7 Common Mistakes Made by First-Year Teachers

We’ve all been the new teacher at some point. So lets learn from each other!

Every teacher has been a new teacher at some point. And we have all made mistakes that can affect the success of our students in our classroom. So let’s look at some of the most common and easy to fix errors made by new teachers.

1. Not correctly assessing the students’ cognitive levels. 

Every class is different, and if a teacher does not adapt to their students, no one wins, and few learn.

2. Not prepare our classroom.

With so much going on in our first few months of being an education professional, not having our classroom ready is easily overlooked. Not preparing the classroom is a serious error that is easy to fix. If a classroom is not ready for the students, it wastes valuable time to be used for teaching.

3. Not knowing what to expect from students.

If the teacher doesn’t know what to expect from the individual student and the class as a whole, they are committing a serious mistake since each student has a different potential. Therefore, it’s essential to understand the students to be able to maximize the learning of the classroom.

4. Not have a straightforward method.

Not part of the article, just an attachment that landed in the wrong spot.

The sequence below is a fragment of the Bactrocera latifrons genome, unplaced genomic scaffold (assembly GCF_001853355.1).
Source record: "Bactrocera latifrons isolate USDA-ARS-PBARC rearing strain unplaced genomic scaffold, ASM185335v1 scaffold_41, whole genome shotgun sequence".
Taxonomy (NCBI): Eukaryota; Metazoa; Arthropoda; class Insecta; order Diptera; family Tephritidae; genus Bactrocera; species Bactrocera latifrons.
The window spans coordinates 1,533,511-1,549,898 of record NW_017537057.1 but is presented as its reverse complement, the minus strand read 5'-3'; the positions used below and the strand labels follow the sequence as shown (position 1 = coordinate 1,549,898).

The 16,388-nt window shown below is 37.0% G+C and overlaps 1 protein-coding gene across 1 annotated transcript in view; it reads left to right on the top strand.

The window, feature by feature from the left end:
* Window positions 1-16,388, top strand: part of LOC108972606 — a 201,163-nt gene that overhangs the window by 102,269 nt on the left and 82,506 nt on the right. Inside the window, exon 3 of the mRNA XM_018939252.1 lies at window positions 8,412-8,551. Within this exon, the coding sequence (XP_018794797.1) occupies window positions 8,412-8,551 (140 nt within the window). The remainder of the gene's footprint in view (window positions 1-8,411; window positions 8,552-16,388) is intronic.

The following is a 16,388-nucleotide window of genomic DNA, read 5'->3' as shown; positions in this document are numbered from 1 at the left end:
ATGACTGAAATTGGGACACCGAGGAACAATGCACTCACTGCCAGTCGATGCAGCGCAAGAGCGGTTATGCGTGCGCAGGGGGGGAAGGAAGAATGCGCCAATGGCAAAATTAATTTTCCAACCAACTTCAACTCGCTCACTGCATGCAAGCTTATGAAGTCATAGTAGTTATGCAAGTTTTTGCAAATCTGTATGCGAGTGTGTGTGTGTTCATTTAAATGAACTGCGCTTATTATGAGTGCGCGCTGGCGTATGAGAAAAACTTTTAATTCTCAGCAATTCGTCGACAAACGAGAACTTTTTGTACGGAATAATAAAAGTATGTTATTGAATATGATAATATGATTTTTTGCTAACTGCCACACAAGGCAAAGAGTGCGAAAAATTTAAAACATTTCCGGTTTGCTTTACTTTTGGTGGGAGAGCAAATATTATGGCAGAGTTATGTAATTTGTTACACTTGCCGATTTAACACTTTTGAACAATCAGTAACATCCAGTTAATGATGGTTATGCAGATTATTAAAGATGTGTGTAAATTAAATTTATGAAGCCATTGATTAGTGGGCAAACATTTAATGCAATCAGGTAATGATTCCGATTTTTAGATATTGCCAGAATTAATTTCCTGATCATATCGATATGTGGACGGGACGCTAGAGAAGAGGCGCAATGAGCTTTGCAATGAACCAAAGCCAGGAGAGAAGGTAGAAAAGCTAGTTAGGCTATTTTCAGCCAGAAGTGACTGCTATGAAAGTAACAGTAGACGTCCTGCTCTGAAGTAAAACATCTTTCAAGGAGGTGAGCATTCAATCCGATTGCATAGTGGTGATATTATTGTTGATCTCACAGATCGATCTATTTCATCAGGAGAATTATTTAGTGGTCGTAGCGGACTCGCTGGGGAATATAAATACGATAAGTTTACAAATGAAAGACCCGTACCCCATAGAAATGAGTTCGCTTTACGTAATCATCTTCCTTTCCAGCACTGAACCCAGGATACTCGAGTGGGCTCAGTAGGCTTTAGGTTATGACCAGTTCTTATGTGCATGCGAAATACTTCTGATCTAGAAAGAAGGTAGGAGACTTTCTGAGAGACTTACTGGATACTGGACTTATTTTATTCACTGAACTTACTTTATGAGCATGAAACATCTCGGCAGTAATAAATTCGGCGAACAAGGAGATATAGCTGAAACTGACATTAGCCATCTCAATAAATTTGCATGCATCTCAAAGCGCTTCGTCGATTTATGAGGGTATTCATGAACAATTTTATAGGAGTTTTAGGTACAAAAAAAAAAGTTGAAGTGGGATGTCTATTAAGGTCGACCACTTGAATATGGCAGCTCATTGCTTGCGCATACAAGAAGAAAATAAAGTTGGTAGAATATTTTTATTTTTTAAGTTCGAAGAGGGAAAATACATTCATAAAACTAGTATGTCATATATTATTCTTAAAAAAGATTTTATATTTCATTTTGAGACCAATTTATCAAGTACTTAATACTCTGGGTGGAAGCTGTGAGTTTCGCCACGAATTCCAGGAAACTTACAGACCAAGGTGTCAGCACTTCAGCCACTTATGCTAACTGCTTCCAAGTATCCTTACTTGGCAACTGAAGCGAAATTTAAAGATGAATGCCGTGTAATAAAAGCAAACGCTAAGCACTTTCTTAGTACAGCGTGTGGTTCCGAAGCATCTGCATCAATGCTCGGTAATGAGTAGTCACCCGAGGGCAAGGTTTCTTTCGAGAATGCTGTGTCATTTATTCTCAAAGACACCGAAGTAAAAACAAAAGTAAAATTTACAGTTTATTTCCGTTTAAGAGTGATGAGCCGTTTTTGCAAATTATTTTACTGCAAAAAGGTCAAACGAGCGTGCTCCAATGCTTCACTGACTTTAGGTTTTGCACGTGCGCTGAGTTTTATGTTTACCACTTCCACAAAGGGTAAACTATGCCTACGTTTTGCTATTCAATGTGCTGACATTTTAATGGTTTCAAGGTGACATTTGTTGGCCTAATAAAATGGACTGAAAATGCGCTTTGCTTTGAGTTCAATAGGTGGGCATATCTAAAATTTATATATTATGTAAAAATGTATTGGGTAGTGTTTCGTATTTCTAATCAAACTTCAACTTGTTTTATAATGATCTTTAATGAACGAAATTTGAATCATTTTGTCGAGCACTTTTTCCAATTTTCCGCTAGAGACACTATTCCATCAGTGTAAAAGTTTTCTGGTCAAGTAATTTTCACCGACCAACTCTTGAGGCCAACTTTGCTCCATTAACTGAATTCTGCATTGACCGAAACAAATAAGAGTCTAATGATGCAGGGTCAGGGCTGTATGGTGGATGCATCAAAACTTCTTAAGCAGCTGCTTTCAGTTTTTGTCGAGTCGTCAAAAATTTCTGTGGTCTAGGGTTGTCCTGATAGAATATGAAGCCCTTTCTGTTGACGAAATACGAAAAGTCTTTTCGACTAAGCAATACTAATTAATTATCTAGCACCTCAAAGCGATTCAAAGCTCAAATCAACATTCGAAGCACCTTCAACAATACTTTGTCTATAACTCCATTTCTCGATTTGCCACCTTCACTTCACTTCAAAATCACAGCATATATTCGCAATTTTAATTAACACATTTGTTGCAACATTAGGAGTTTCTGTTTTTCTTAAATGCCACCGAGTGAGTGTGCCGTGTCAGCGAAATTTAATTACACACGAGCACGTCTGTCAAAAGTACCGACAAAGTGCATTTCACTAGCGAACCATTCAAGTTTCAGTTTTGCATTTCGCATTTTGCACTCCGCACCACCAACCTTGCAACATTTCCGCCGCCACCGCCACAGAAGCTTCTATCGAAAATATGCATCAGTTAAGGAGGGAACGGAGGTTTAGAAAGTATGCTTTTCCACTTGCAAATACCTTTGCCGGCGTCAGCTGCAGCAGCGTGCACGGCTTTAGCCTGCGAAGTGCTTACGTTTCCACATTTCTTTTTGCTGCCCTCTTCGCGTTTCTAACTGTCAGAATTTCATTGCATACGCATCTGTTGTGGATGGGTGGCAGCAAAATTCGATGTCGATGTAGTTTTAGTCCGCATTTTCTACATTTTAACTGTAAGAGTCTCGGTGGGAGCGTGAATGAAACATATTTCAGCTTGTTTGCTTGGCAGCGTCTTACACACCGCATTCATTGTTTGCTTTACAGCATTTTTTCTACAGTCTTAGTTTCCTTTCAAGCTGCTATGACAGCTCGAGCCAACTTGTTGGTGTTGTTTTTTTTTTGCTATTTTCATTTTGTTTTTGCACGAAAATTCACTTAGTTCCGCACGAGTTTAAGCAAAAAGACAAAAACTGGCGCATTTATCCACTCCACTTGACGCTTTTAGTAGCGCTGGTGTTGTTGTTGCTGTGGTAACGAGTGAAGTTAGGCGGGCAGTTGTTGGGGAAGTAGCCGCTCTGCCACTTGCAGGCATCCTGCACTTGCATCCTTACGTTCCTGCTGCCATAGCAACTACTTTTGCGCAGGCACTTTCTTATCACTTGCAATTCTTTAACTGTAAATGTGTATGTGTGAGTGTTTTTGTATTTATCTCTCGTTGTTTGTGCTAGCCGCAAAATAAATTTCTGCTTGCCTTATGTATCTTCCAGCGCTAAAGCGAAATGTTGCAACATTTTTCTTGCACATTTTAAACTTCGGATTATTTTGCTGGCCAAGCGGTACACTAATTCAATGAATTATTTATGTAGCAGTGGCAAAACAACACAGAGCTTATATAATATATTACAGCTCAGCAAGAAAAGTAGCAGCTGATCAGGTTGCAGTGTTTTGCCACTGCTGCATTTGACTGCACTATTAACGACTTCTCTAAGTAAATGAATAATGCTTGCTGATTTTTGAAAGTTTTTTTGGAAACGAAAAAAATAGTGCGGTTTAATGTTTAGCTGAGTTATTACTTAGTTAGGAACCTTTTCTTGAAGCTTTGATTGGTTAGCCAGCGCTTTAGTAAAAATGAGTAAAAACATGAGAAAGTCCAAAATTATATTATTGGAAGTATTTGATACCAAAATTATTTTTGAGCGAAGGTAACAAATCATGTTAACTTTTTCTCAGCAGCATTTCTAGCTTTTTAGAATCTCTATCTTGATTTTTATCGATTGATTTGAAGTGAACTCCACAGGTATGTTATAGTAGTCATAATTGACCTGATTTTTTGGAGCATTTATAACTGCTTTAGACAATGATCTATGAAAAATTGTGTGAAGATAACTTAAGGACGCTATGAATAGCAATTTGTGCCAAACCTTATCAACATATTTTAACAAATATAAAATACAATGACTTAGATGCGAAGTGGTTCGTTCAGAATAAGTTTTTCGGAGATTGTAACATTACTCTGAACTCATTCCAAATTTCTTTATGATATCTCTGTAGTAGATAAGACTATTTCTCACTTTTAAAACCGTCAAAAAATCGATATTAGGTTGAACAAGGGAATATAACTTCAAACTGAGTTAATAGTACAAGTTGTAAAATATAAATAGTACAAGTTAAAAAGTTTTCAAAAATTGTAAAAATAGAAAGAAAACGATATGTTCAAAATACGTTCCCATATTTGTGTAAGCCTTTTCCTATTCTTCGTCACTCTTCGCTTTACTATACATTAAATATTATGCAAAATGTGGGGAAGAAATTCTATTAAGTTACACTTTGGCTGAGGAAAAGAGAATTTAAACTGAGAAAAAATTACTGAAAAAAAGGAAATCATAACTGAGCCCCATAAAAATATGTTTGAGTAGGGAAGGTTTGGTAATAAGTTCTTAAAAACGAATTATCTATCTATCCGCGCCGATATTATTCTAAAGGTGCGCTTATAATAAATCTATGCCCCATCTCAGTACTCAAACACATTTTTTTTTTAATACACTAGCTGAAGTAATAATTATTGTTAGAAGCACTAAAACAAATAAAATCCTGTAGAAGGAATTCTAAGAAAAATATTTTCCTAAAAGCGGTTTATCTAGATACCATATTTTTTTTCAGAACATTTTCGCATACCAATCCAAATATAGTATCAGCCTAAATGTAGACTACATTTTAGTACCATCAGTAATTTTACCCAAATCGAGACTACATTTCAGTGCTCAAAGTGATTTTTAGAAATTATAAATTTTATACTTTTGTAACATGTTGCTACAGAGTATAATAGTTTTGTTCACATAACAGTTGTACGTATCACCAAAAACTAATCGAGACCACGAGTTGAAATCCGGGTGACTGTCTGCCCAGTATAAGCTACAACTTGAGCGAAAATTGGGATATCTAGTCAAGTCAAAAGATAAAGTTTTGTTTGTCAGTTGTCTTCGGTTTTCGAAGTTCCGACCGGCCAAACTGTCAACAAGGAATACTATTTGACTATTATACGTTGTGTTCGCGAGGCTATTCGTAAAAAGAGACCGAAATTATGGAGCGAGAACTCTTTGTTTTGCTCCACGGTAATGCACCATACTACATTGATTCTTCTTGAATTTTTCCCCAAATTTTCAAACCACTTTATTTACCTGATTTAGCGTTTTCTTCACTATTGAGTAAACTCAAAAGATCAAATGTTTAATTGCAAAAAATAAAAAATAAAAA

When a teacher doesn’t have a precise methodology, that is also a mistake that can be easily fixed. Therefore, a clear and accurate lesson methodology is fundamental for classroom management and teaching.

5. Not knowing when the class is a “good class.”

Many “rookie” teachers also make the common mistake of not realizing when a class is good. Remember, a class is good when the students and the teacher have fun and learn simultaneously.

6. Demand too much from our students.

It’s normal for new teachers to want to impress. We’ve all done it at some point in our careers. We want to show what we’ve learned in our training. All those days and nights studying in college are hard work, and we might want to show off a little. However, this can actually be detrimental to our students since we might demand and expect too much from them. Therefore, it’s essential to be conscious of our own limitations and be flexible with our students.

7. Learning to manage our time in the classroom, our time at school and our outside of “teacher life” time.

Managing time is one of the most important things new teachers need to learn. Unfortunately, not all of us have learned to manage our time well, and in our first year, this can really show. Time management is crucial since we don’t want our students to get bored. When students are bored, a teacher can quickly lose control of a classroom. That’s why it is so necessary to be prepared and plan ahead of time. First-year teachers can never be over-prepared, but at the same time, we have to recognize that we are also learning.

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